When you look at physical, in game results, the 7700k seems to perform better- and it does.
Most games today, like the lower core, higher single thread, and easier-to-access power of Intel CPUs. The performance difference in single thread between them and AMDs Ryzen, is about 15% (depending on clock speeds and how you measure it). So for games that only use 4 cores well, you see a 10 to 15% performance bump.
For games made today, in general, Intel CPUs are higher/better performing. That is fact.
However, when you look at CPU usage during these games- the Intel CPUs (and I'm referring to the non workstation socket ones), are pegged to 100%. They are running as fast and as hard as they can, using every last resource they can muster. They have ZERO head room left, nada, zilch, nothing. When you look at AMDs Ryzen though, nearly half the CPU is completely unused. These CPUs aren't breaking a sweat, are barely being touched, and are only 10 to 15% behind in benchmarks that only use half of their power.
My point is, the current consoles run 8 core CPUs, and both Vulcan and DirectX12, that the games are being made on top of for PC from here on out, can utilize all the power of AMDs Ryzen. Ryzen has room to do more, where what the quad cores Intel have right now do not. If someone gets a 7700k right now- they're metaphorically shooting themselves in the foot, because in 4 or 5 years. That Intel CPU they bought is going to be a good 40% behind what the Ryzen CPU they could've bought at the time could do. Even further down the road, there will be games that the 4 core Intel literally can not and wil not even launch, because it doesn't meet the minimum core count requirement for a game. Where, it's not even a artificial cut off, the game doesn't know how to handle running all that on 4 cores.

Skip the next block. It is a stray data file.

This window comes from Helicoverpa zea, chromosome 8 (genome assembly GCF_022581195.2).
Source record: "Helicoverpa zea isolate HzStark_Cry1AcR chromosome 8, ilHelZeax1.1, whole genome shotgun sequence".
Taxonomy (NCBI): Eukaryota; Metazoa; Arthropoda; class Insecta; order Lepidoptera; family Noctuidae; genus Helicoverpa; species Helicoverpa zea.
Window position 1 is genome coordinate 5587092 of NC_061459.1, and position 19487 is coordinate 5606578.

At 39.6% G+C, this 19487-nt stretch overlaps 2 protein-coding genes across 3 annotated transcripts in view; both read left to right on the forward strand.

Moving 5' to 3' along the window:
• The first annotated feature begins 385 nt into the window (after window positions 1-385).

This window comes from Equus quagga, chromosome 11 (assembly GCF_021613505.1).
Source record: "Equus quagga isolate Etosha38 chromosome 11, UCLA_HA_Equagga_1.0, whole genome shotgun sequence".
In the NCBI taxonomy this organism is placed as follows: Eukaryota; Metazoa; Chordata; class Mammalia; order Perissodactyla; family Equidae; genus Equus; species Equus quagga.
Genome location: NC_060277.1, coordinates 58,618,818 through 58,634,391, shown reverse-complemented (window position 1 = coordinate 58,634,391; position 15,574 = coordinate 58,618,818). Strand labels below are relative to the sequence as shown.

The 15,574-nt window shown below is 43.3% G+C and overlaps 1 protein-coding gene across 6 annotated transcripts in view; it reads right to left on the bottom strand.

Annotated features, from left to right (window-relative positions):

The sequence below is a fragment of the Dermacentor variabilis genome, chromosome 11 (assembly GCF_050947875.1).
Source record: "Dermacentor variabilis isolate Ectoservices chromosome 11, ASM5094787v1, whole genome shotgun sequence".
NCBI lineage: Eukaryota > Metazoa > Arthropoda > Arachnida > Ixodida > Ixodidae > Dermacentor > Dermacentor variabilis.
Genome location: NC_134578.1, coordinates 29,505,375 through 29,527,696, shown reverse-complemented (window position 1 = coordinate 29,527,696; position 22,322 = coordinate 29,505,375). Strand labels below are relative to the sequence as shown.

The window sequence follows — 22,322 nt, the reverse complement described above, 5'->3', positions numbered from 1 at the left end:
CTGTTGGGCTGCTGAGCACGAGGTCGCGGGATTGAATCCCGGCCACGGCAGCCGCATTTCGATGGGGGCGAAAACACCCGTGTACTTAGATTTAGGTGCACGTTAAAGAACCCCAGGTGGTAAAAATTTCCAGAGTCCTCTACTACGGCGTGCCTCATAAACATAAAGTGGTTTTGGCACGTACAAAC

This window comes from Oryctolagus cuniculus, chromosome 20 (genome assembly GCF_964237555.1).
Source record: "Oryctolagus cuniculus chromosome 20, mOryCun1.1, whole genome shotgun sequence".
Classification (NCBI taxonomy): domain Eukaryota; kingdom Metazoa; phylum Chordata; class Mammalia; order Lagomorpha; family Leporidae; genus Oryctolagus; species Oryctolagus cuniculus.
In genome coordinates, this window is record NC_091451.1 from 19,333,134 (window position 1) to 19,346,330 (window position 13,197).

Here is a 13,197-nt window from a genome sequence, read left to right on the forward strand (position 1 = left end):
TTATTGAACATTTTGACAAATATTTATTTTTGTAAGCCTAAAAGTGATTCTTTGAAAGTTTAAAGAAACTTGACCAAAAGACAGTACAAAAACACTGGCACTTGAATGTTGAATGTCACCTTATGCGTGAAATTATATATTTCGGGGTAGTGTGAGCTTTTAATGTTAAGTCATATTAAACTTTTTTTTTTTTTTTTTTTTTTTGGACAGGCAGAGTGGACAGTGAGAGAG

If you want to still game 5 years from now, on the same CPU, buy AMDs Ryzen.
For some of you that may seem dumb, but "We'll I'll just get a new system then" isn't an option for everyone. Blowing three grand a PC, and 650$ on a graphics card, like it's pocket change, isn't a realistic path for most. To be more realistic, spending 650$ on a PC isn't a option for most people, but when it is, they want it to last as long as possible. I stil buy 25$ Phenom II x6's for 200$ budget builds for people- because that's what they can afford, and you know what? That Phenom made no obvious sense to buy at the time it came out, just like the Ryzen 5/7, but guess what- it's still usable today.
Edited by SEANIA, 15 August 2017 - 06:52 PM.